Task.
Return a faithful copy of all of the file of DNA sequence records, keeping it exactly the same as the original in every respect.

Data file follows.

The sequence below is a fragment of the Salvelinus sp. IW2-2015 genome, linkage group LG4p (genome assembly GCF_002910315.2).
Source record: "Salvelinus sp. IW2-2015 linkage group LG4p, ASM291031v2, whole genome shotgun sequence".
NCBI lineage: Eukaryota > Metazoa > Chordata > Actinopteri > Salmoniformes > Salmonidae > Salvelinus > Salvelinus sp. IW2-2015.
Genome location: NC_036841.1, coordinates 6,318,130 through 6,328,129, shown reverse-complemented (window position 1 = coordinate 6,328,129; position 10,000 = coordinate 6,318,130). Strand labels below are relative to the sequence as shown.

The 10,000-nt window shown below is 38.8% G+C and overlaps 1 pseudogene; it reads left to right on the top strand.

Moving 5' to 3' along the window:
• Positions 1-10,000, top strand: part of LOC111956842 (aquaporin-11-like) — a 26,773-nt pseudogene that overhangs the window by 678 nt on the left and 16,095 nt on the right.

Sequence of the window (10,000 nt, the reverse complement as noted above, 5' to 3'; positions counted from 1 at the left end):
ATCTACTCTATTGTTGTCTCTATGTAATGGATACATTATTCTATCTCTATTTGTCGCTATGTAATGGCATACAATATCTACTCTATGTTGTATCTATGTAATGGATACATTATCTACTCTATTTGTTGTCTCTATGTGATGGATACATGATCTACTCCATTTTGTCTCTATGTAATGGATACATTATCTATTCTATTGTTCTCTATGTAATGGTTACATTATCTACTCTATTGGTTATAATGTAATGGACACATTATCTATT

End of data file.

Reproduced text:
The sequence below is a fragment of the Salvelinus sp. IW2-2015 genome, linkage group LG4p (genome assembly GCF_002910315.2).
Source record: "Salvelinus sp. IW2-2015 linkage group LG4p, ASM291031v2, whole genome shotgun sequence".
NCBI lineage: Eukaryota > Metazoa > Chordata > Actinopteri > Salmoniformes > Salmonidae > Salvelinus > Salvelinus sp. IW2-2015.
Genome location: NC_036841.1, coordinates 6,318,130 through 6,328,129, shown reverse-complemented (window position 1 = coordinate 6,328,129; position 10,000 = coordinate 6,318,130). Strand labels below are relative to the sequence as shown.

The 10,000-nt window shown below is 38.8% G+C and overlaps 1 pseudogene; it reads left to right on the top strand.

Moving 5' to 3' along the window:
• Positions 1-10,000, top strand: part of LOC111956842 (aquaporin-11-like) — a 26,773-nt pseudogene that overhangs the window by 678 nt on the left and 16,095 nt on the right.

Sequence of the window (10,000 nt, the reverse complement as noted above, 5' to 3'; positions counted from 1 at the left end):
ATCTACTCTATTGTTGTCTCTATGTAATGGATACATTATTCTATCTCTATTTGTCGCTATGTAATGGCATACAATATCTACTCTATGTTGTATCTATGTAATGGATACATTATCTACTCTATTTGTTGTCTCTATGTGATGGATACATGATCTACTCCATTTTGTCTCTATGTAATGGATACATTATCTATTCTATTGTTCTCTATGTAATGGTTACATTATCTACTCTATTGGTTATAATGTAATGGACACATTATCTATT